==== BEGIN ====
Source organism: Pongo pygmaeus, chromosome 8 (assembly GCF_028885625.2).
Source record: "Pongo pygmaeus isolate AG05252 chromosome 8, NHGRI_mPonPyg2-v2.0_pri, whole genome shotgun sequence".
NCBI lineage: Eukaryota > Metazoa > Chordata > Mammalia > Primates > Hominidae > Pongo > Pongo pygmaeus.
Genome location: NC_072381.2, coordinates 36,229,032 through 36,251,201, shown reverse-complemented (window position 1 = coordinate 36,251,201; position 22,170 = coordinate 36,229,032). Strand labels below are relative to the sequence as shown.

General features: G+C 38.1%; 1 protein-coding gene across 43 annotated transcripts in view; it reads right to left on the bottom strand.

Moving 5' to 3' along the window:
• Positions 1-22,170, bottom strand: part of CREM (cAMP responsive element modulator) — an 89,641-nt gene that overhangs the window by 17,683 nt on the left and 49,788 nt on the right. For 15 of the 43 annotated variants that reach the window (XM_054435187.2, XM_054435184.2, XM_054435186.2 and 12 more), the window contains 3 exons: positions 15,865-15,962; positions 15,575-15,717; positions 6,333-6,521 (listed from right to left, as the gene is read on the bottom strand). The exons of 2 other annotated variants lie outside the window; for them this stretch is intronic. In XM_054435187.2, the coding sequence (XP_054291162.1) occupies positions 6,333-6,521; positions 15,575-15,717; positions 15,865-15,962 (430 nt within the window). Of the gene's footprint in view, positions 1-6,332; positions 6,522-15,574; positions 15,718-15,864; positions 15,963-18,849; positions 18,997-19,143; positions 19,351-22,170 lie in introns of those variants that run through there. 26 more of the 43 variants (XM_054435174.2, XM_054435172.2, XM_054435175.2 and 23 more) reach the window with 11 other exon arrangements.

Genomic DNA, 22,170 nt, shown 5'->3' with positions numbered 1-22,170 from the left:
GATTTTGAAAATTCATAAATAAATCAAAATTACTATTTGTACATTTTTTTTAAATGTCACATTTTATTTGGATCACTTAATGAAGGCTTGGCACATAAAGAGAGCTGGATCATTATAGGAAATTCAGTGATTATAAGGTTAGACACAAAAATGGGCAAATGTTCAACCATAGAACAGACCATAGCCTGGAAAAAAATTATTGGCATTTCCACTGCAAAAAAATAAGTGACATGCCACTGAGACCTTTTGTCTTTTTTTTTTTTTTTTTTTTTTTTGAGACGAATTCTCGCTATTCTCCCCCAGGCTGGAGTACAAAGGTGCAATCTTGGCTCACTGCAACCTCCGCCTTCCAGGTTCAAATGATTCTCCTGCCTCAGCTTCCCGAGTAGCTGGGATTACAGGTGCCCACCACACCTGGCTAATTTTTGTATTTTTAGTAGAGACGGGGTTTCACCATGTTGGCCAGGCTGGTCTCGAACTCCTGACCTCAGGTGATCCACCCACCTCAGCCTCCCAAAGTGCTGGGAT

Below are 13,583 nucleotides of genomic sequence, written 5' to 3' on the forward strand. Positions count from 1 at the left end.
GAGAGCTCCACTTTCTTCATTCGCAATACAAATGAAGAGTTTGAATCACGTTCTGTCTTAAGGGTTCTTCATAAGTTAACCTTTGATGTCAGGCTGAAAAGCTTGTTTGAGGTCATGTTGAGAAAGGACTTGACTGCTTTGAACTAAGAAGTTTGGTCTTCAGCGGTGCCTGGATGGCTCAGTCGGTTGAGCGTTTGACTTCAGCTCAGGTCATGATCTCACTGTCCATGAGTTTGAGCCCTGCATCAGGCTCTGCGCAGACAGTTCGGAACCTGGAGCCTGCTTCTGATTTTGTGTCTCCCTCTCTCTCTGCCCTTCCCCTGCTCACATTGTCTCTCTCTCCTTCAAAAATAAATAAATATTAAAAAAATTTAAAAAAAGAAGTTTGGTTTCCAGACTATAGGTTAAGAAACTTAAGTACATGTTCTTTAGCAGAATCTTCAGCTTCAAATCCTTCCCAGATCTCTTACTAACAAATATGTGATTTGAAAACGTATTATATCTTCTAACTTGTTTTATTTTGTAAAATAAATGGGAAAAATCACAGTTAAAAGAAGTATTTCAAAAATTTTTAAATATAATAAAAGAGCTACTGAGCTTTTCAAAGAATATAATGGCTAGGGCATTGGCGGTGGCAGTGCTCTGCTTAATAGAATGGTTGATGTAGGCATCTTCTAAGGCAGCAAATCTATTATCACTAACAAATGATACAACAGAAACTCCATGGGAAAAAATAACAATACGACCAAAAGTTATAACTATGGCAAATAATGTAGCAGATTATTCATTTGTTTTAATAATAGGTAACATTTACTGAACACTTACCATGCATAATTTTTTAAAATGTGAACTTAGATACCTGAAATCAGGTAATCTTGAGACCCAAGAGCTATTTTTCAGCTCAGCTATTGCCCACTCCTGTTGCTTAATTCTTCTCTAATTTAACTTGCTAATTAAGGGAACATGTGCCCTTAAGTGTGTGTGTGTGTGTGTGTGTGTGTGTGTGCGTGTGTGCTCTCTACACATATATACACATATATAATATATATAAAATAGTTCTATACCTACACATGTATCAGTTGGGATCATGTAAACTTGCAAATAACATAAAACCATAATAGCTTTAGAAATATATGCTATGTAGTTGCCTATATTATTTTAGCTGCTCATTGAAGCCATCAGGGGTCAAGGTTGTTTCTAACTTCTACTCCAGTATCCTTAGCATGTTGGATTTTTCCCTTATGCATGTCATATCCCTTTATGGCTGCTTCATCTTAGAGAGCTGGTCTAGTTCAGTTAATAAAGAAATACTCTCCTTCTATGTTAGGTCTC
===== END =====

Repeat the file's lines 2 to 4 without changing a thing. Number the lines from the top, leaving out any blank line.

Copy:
Source record: "Pongo pygmaeus isolate AG05252 chromosome 8, NHGRI_mPonPyg2-v2.0_pri, whole genome shotgun sequence".
NCBI lineage: Eukaryota > Metazoa > Chordata > Mammalia > Primates > Hominidae > Pongo > Pongo pygmaeus.
Genome location: NC_072381.2, coordinates 36,229,032 through 36,251,201, shown reverse-complemented (window position 1 = coordinate 36,251,201; position 22,170 = coordinate 36,229,032). Strand labels below are relative to the sequence as shown.